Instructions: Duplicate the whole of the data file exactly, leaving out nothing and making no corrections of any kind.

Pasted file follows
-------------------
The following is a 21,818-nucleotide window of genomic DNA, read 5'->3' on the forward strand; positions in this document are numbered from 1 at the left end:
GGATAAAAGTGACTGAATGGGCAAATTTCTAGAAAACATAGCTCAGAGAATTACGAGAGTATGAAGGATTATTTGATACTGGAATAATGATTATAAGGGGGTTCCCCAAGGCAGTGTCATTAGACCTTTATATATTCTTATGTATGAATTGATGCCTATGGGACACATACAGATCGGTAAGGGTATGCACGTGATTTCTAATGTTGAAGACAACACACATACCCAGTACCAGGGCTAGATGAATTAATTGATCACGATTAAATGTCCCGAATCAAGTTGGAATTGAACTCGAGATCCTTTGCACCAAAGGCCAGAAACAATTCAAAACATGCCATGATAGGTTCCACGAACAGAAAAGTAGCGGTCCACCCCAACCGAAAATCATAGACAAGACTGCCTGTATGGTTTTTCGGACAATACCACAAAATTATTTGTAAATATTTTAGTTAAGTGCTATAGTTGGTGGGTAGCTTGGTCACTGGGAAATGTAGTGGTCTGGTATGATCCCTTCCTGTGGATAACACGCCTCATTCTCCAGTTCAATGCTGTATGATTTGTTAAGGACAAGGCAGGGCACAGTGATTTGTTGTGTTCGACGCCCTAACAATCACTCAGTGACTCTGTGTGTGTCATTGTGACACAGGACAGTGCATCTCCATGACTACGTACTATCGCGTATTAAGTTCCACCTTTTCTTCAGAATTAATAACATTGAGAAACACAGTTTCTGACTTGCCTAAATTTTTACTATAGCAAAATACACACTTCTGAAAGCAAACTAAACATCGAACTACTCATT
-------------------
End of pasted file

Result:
The following is a 21,818-nucleotide window of genomic DNA, read 5'->3' on the forward strand; positions in this document are numbered from 1 at the left end:
GGATAAAAGTGACTGAATGGGCAAATTTCTAGAAAACATAGCTCAGAGAATTACGAGAGTATGAAGGATTATTTGATACTGGAATAATGATTATAAGGGGGTTCCCCAAGGCAGTGTCATTAGACCTTTATATATTCTTATGTATGAATTGATGCCTATGGGACACATACAGATCGGTAAGGGTATGCACGTGATTTCTAATGTTGAAGACAACACACATACCCAGTACCAGGGCTAGATGAATTAATTGATCACGATTAAATGTCCCGAATCAAGTTGGAATTGAACTCGAGATCCTTTGCACCAAAGGCCAGAAACAATTCAAAACATGCCATGATAGGTTCCACGAACAGAAAAGTAGCGGTCCACCCCAACCGAAAATCATAGACAAGACTGCCTGTATGGTTTTTCGGACAATACCACAAAATTATTTGTAAATATTTTAGTTAAGTGCTATAGTTGGTGGGTAGCTTGGTCACTGGGAAATGTAGTGGTCTGGTATGATCCCTTCCTGTGGATAACACGCCTCATTCTCCAGTTCAATGCTGTATGATTTGTTAAGGACAAGGCAGGGCACAGTGATTTGTTGTGTTCGACGCCCTAACAATCACTCAGTGACTCTGTGTGTGTCATTGTGACACAGGACAGTGCATCTCCATGACTACGTACTATCGCGTATTAAGTTCCACCTTTTCTTCAGAATTAATAACATTGAGAAACACAGTTTCTGACTTGCCTAAATTTTTACTATAGCAAAATACACACTTCTGAAAGCAAACTAAACATCGAACTACTCATT